The last section strays from social history into a fairy land of fantasy characters, including witches, trolls and elves. Perhaps your child can use her imagination to come up with her own storyline for this fantasy world and its inhabitants.

The Louisville Zoo

One of the most beloved zoos in the country, the Louisville Zoo (1100 Trevilian Way, Louisville, KY) is home to over 1,700 animals living in several environments spanning the zoo's 134 acres.

Anyone visiting the Louisville Zoo can observe the bond between zoo staff and the animals. Staff are clearly proud of events like the first appearance of Azizi, a yearling Hartmann's Mountain Zebra, who is visiting from the Virginia Zoological Park (the zoo cooperatively shares animals with other zoos). The zoo is also now home to Casey, a silverback gorilla who has moved here from the Audubon Zoo in New Orleans. Casey is a favorite and a valuable addition to the zoo's state-of-the-art gorilla forest.

Be sure to ask the staff questions, as they are quick to share information about the animals with zoo visitors and to explain the their differing personalities.

Sustainability is a core theme driving the Louisville Zoo‘s mission “to better the bond between people and our planet.” The zoo works actively with conservation groups on environmental issues. Check out the Louisville Zoo website for more information about the work of the zoo in this area.

Of course, kids love animals, and so a trip to the zoo is first of all a chance for children to meet them up close and personal. This is one of the most important aims of the Louisville Zoo—to develop the child's natural affinity with animals.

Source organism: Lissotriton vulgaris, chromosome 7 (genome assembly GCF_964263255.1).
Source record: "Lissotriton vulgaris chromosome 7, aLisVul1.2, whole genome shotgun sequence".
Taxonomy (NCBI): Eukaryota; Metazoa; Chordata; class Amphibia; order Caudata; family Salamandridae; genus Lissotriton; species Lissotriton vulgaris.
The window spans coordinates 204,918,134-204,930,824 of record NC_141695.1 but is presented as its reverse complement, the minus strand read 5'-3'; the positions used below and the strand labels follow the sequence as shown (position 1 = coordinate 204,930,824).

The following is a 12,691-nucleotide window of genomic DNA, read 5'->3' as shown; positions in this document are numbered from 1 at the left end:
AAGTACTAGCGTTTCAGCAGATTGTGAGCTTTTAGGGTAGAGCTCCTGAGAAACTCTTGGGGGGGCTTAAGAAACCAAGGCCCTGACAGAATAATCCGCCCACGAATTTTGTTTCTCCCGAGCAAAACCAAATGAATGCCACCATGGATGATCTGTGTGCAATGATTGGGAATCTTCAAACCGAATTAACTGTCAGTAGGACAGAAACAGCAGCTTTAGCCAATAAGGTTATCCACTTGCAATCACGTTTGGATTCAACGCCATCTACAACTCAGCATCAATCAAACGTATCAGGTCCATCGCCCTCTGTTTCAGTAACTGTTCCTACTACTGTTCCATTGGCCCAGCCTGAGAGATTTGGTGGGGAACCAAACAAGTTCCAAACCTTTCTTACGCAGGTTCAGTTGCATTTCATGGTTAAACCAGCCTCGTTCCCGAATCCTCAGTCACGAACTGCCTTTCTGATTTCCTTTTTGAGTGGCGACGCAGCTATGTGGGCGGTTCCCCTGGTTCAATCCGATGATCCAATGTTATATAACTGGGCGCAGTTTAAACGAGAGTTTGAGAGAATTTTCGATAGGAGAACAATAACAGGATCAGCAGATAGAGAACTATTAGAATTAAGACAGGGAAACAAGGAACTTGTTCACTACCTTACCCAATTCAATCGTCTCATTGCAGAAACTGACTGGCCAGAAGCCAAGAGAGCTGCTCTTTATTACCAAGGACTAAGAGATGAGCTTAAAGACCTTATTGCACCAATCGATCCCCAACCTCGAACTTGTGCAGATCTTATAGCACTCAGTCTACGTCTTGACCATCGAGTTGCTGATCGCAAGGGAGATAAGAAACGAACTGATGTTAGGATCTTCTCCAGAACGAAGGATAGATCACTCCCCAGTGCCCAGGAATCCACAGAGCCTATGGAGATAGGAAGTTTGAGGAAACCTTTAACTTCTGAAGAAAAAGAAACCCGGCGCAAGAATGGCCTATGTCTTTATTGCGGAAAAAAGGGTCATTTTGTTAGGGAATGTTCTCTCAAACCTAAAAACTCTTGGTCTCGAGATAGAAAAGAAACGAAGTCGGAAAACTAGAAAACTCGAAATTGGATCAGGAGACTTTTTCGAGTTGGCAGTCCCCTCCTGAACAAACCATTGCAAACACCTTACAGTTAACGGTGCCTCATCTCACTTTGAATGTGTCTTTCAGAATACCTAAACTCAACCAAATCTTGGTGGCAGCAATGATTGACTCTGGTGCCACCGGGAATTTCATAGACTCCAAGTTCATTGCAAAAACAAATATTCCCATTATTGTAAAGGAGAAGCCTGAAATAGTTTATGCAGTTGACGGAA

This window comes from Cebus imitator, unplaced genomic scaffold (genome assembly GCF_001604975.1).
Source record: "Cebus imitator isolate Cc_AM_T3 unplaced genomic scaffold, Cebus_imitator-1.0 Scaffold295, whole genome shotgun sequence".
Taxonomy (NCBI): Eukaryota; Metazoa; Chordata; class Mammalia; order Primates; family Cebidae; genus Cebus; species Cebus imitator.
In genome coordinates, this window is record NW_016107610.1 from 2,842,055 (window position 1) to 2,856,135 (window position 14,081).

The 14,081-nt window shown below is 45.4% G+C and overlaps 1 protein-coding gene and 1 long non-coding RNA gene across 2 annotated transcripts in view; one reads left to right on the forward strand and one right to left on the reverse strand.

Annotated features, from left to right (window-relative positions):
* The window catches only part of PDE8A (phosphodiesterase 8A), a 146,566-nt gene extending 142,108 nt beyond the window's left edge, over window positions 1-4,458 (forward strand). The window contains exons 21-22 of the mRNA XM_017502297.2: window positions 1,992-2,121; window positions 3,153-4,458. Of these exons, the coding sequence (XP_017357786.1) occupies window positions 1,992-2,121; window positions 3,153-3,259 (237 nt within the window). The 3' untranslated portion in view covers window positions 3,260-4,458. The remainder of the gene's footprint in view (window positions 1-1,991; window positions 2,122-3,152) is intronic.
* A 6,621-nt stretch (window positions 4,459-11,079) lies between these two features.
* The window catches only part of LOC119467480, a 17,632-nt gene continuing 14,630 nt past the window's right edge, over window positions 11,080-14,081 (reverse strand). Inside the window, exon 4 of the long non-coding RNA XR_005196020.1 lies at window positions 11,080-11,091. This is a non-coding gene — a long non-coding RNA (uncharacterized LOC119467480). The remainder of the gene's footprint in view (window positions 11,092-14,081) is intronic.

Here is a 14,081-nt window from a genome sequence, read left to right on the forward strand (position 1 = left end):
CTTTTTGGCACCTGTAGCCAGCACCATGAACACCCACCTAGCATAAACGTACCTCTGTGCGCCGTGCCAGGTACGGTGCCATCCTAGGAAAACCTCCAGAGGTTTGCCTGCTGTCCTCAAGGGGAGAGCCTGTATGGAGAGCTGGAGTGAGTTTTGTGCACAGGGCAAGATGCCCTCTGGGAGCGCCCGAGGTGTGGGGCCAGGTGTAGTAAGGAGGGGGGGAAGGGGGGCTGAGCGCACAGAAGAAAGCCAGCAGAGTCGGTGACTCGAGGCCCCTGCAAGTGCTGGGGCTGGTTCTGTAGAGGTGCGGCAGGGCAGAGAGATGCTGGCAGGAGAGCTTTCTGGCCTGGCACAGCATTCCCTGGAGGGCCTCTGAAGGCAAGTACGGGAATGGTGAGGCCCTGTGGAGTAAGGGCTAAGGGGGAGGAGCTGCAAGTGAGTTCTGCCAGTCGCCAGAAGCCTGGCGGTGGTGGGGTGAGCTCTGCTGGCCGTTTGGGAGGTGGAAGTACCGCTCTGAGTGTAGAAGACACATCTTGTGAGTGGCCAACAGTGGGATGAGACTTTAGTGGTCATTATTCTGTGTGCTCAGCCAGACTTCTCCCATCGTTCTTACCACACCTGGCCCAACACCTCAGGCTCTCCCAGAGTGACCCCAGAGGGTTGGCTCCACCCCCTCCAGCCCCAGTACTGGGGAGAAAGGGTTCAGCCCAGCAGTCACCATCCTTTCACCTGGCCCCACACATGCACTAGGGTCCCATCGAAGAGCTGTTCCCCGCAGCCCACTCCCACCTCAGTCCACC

Kentucky Fudge Company

There is a very unusual place in the quaint little town of Harrodsburg, KY. It is partly an old-fashioned pharmacy—the kind that includes an old-fashioned soda fountain counter—and partly a luncheonette and bakery. It's also a place where musicians frequently gather to play bluegrass tunes in the dining area as the clientele devours grilled cheese sandwiches, peanut butter pie, meatloaf and other cuisine swiped from the menu of a 1930s diner, all of which can be washed down with a chocolate phosphate or root beer float.

All these elements combine to make the Kentucky Fudge Company (225 S. Main St., Harroldsburg KY) a place you'll want to visit again and again. Don't miss the polished wooden glass-fronted cabinets in the pharmacy area which display antique pharmaceutical equipment instead of actual pharmaceuticals. Any child with a scientific bent could spend hours trying to figure out what these strange instruments were intended to do.

This is the sort of place that used to be common in small towns: partly this, partly that, but most of all a place for folks to gather. In other words, Andy and Barney and Aunt Bee would feel right at home here, and so will your family.

Harrodsburg is a sweet town in any case, but The Kentucky Fudge Company just might be its sweetest spot.